Tuesday, February 11, 2020

A Legal History of Intimate Deception About Race

My last blog post discussed how anti-heart balm statutes have helped fuel the contraction in legal remedies for intimate deception since the early twentieth century.  Another reason for this contraction is that some intimate deception claims became normatively unacceptable to the judiciary.

Through the middle of the twentieth century, many courts agreed that a white person was entitled to legal remedies if he had been duped into marriage or engagement with a person who was not “really” white according to the metrics of one-drop rules.

For good reason, courts are no longer willing to provide such redress.  Patel v. Navitlal, a New Jersey annulment decision from 1992, is the modern case that perhaps comes closest to presenting the sort of intimate deception claim about race that plaintiffs once advanced with some regularity.  The unhappy husband here sued for an annulment on the ground that his wife had duped him into marriage by deliberately concealing her mother’s “violation of the [Indian] caste system.”

While the Indian caste system differs in many respects from the system of legalized white supremacy and racialized subordination that developed in the United States, the two regimes share important characteristics.  The caste system is hierarchical and members of the lowest castes experience systematic discrimination and disadvantage.  Castes are hereditary and people usually cannot move from the caste to which they were born, although they can be expelled from it.  The caste system also imposes strong social prohibitions on marrying someone from another caste.

The New Jersey Superior Court refused to grant an annulment in Patel, explaining that the state would not accept the premise that transgressing the caste system could constitute “a deficiency in a character trait” sufficient to merit an annulment.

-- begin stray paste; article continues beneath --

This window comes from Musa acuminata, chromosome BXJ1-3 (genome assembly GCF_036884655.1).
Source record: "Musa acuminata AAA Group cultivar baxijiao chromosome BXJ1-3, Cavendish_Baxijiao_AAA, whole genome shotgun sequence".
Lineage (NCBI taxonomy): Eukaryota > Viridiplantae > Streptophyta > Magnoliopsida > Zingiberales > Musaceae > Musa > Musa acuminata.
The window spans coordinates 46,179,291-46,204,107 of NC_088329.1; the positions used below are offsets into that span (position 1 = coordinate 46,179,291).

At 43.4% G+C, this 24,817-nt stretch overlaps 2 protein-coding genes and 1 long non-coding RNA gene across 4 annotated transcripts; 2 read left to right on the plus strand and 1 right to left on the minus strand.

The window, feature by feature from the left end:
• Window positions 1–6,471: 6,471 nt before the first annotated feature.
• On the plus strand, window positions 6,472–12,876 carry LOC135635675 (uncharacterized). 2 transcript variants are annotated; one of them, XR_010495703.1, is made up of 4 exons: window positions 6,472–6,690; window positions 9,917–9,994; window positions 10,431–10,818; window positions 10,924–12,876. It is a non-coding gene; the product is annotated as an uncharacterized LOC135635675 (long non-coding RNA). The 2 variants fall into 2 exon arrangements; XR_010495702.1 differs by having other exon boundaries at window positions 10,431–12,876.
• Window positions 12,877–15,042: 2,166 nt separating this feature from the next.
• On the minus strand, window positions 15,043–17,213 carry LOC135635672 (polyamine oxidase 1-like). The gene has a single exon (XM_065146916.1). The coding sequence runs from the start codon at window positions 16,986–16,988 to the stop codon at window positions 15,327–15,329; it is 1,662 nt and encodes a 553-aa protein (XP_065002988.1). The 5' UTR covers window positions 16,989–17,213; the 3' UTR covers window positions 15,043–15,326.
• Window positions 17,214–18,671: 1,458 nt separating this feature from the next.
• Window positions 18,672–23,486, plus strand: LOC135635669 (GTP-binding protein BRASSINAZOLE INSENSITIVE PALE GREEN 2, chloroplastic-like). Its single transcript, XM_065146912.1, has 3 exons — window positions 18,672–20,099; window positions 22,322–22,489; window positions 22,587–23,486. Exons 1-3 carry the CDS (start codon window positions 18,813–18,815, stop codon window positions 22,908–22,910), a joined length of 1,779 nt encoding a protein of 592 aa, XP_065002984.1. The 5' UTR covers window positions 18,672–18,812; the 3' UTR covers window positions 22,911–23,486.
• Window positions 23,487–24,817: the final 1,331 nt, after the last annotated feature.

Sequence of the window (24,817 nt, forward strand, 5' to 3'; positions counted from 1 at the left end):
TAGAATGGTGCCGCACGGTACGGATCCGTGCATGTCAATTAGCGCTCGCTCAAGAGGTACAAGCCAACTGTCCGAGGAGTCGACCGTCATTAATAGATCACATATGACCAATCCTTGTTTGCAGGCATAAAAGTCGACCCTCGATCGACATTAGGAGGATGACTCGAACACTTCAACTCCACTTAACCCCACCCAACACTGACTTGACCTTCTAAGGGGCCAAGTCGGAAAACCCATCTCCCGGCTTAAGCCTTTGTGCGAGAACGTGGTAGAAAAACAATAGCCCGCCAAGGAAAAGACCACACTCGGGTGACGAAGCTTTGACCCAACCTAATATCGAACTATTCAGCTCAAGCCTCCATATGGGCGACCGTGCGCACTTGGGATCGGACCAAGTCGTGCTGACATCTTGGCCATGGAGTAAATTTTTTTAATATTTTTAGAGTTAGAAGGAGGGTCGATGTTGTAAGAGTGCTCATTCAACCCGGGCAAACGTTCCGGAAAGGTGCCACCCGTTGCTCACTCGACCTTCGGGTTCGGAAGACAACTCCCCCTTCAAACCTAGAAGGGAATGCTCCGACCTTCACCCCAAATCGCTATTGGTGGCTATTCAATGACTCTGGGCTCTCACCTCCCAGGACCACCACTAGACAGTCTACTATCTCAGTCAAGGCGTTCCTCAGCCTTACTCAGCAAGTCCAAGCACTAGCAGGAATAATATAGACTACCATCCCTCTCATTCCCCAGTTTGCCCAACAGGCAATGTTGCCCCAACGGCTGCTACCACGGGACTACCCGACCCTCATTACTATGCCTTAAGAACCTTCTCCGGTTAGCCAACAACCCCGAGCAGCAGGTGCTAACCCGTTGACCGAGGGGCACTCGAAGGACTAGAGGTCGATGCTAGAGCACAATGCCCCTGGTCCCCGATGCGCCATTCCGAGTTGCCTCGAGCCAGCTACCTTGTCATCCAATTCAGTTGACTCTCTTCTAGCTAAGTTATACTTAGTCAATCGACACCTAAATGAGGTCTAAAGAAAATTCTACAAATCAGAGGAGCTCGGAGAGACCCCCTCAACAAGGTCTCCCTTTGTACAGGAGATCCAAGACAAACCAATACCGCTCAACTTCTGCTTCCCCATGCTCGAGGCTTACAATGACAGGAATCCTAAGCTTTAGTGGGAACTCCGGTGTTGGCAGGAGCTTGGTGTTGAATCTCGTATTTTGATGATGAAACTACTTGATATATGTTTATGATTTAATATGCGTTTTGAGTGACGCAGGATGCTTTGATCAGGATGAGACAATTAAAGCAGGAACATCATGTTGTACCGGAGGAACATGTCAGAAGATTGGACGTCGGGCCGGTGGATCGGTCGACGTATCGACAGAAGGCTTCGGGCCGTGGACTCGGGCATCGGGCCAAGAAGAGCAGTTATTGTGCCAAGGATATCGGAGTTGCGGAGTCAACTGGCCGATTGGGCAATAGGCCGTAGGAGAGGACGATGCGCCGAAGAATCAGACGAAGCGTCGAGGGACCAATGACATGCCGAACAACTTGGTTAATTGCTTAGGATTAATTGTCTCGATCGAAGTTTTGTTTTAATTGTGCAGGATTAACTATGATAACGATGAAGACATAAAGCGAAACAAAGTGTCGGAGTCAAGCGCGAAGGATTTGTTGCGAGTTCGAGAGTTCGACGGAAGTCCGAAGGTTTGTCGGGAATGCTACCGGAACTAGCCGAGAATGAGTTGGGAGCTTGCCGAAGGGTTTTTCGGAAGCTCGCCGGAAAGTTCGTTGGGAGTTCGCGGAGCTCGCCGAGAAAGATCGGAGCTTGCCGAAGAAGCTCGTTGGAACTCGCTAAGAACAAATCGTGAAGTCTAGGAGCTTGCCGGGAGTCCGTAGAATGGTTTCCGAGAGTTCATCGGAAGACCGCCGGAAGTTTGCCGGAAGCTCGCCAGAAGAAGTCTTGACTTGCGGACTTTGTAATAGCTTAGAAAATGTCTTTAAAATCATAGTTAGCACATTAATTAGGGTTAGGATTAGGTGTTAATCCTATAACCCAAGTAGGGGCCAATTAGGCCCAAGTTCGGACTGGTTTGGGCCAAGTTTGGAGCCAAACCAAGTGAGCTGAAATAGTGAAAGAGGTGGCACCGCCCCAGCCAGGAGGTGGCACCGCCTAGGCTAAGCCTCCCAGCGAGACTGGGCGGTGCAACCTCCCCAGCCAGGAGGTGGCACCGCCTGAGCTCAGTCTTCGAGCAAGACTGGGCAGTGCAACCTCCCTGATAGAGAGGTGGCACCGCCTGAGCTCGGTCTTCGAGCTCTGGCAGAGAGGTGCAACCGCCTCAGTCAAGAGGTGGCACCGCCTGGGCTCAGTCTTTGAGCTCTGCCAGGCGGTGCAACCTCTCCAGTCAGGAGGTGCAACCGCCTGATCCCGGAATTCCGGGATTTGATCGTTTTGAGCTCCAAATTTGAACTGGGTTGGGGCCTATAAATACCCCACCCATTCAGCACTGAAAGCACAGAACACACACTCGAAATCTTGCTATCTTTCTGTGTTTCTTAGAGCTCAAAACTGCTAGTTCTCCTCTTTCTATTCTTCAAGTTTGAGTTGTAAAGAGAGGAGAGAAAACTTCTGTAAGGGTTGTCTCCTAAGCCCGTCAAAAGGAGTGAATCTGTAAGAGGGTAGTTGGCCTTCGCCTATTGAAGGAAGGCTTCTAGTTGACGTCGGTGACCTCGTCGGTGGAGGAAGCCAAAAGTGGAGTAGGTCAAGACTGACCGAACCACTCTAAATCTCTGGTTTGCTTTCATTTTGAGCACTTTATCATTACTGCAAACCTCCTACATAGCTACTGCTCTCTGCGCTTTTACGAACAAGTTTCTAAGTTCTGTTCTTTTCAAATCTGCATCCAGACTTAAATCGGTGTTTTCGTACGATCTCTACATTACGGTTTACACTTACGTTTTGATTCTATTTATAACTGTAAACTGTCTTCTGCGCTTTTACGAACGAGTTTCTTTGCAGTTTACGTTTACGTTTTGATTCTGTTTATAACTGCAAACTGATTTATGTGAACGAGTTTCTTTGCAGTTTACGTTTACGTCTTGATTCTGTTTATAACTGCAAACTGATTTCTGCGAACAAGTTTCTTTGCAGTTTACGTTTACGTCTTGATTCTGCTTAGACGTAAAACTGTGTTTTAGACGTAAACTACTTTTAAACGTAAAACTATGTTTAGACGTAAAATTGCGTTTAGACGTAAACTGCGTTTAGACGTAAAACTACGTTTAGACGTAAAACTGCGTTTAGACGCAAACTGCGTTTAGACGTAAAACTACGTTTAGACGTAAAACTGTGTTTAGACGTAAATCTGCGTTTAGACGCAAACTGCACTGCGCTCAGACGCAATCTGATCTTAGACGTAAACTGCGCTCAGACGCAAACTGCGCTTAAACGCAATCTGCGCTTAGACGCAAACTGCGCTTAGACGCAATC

As a general matter, Intimate Lies and the Law argues in favor of more legal remedies for deceived intimates.  However, I wholeheartedly agree with Patel that the law should not provide redress where the plaintiff’s alleged harm is grounded in a commitment to caste principles or a racialized world view.

In fact, providing redress for intimate deception about race may actually be unconstitutional.  The United States Supreme Court held in Palmore v. Sidoti (1984) that a Florida court deciding a custody dispute between parents could not take into account whether the child might be subject to community prejudice if she lived with her mother, who had remarried interracially.  As the Supreme Court explained, “[t]he Constitution cannot control [racial] prejudices but neither can it tolerate them.  Private biases may be outside the reach of the law, but the law cannot, directly or indirectly, give them effect.”

If the Supreme Court insists that the judiciary cannot tolerate the racial biases of private individuals, it is hard to see how any lower court could grant a remedy for intimate deception about race.  How could a court hold that such deceit inflicts a legally cognizable injury without recognizing—and functionally accommodating—social prejudices against interracial intimacy?  The legal redress once available for intimate deception about race has become normatively, even constitutionally, unacceptable.

— Jill Hasday

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